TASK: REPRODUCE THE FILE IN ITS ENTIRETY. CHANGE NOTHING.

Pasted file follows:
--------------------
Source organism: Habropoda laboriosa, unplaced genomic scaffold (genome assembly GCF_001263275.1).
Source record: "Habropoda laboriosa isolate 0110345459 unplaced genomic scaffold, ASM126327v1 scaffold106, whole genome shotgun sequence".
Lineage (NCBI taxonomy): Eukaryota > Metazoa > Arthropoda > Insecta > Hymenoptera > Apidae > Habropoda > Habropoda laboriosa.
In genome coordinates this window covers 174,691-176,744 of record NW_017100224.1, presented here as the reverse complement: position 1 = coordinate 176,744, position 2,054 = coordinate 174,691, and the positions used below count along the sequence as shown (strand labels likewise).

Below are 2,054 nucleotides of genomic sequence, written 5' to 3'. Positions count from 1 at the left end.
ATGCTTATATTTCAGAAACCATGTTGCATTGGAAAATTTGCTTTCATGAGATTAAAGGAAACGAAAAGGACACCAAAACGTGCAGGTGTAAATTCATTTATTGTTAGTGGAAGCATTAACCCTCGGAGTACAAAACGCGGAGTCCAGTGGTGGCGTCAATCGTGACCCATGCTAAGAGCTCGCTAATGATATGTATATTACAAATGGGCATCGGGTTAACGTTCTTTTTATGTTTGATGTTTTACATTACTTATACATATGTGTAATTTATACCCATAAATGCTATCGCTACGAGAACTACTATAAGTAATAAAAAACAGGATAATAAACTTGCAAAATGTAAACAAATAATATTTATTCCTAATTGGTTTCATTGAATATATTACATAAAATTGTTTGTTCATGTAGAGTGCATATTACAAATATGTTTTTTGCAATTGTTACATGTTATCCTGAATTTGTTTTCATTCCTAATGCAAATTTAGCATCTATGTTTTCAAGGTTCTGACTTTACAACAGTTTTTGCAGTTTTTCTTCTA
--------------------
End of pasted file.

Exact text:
Source organism: Habropoda laboriosa, unplaced genomic scaffold (genome assembly GCF_001263275.1).
Source record: "Habropoda laboriosa isolate 0110345459 unplaced genomic scaffold, ASM126327v1 scaffold106, whole genome shotgun sequence".
Lineage (NCBI taxonomy): Eukaryota > Metazoa > Arthropoda > Insecta > Hymenoptera > Apidae > Habropoda > Habropoda laboriosa.
In genome coordinates this window covers 174,691-176,744 of record NW_017100224.1, presented here as the reverse complement: position 1 = coordinate 176,744, position 2,054 = coordinate 174,691, and the positions used below count along the sequence as shown (strand labels likewise).

Below are 2,054 nucleotides of genomic sequence, written 5' to 3'. Positions count from 1 at the left end.
ATGCTTATATTTCAGAAACCATGTTGCATTGGAAAATTTGCTTTCATGAGATTAAAGGAAACGAAAAGGACACCAAAACGTGCAGGTGTAAATTCATTTATTGTTAGTGGAAGCATTAACCCTCGGAGTACAAAACGCGGAGTCCAGTGGTGGCGTCAATCGTGACCCATGCTAAGAGCTCGCTAATGATATGTATATTACAAATGGGCATCGGGTTAACGTTCTTTTTATGTTTGATGTTTTACATTACTTATACATATGTGTAATTTATACCCATAAATGCTATCGCTACGAGAACTACTATAAGTAATAAAAAACAGGATAATAAACTTGCAAAATGTAAACAAATAATATTTATTCCTAATTGGTTTCATTGAATATATTACATAAAATTGTTTGTTCATGTAGAGTGCATATTACAAATATGTTTTTTGCAATTGTTACATGTTATCCTGAATTTGTTTTCATTCCTAATGCAAATTTAGCATCTATGTTTTCAAGGTTCTGACTTTACAACAGTTTTTGCAGTTTTTCTTCTA